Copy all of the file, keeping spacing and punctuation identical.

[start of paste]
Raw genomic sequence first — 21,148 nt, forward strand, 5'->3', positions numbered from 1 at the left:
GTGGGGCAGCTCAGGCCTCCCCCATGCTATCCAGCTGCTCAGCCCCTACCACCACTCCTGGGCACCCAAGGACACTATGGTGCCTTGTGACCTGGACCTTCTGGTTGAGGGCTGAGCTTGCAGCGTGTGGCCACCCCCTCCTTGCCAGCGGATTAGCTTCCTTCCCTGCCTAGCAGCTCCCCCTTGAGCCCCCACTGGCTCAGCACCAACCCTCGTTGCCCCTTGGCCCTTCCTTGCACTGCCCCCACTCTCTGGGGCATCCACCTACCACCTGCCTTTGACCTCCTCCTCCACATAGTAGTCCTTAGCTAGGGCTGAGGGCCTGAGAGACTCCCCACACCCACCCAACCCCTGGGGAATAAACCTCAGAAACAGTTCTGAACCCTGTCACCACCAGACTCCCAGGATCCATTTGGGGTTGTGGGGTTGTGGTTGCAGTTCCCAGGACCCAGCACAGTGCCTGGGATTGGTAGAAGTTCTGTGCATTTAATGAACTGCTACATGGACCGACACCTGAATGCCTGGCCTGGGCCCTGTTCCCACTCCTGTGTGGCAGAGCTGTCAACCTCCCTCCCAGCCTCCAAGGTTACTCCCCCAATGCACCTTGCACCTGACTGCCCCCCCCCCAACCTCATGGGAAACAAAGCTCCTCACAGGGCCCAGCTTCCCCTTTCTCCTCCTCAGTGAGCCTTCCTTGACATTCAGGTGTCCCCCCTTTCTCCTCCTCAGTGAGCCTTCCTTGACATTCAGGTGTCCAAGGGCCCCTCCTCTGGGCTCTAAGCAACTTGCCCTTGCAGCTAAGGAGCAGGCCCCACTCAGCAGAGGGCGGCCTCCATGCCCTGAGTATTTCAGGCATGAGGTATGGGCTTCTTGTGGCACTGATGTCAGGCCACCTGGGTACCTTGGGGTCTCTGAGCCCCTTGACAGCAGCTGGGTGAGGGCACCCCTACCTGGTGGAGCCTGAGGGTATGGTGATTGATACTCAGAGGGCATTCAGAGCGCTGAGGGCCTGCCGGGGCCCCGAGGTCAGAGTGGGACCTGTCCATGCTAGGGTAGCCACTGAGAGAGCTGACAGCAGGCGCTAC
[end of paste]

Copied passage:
Raw genomic sequence first — 21,148 nt, forward strand, 5'->3', positions numbered from 1 at the left:
GTGGGGCAGCTCAGGCCTCCCCCATGCTATCCAGCTGCTCAGCCCCTACCACCACTCCTGGGCACCCAAGGACACTATGGTGCCTTGTGACCTGGACCTTCTGGTTGAGGGCTGAGCTTGCAGCGTGTGGCCACCCCCTCCTTGCCAGCGGATTAGCTTCCTTCCCTGCCTAGCAGCTCCCCCTTGAGCCCCCACTGGCTCAGCACCAACCCTCGTTGCCCCTTGGCCCTTCCTTGCACTGCCCCCACTCTCTGGGGCATCCACCTACCACCTGCCTTTGACCTCCTCCTCCACATAGTAGTCCTTAGCTAGGGCTGAGGGCCTGAGAGACTCCCCACACCCACCCAACCCCTGGGGAATAAACCTCAGAAACAGTTCTGAACCCTGTCACCACCAGACTCCCAGGATCCATTTGGGGTTGTGGGGTTGTGGTTGCAGTTCCCAGGACCCAGCACAGTGCCTGGGATTGGTAGAAGTTCTGTGCATTTAATGAACTGCTACATGGACCGACACCTGAATGCCTGGCCTGGGCCCTGTTCCCACTCCTGTGTGGCAGAGCTGTCAACCTCCCTCCCAGCCTCCAAGGTTACTCCCCCAATGCACCTTGCACCTGACTGCCCCCCCCCCAACCTCATGGGAAACAAAGCTCCTCACAGGGCCCAGCTTCCCCTTTCTCCTCCTCAGTGAGCCTTCCTTGACATTCAGGTGTCCCCCCTTTCTCCTCCTCAGTGAGCCTTCCTTGACATTCAGGTGTCCAAGGGCCCCTCCTCTGGGCTCTAAGCAACTTGCCCTTGCAGCTAAGGAGCAGGCCCCACTCAGCAGAGGGCGGCCTCCATGCCCTGAGTATTTCAGGCATGAGGTATGGGCTTCTTGTGGCACTGATGTCAGGCCACCTGGGTACCTTGGGGTCTCTGAGCCCCTTGACAGCAGCTGGGTGAGGGCACCCCTACCTGGTGGAGCCTGAGGGTATGGTGATTGATACTCAGAGGGCATTCAGAGCGCTGAGGGCCTGCCGGGGCCCCGAGGTCAGAGTGGGACCTGTCCATGCTAGGGTAGCCACTGAGAGAGCTGACAGCAGGCGCTAC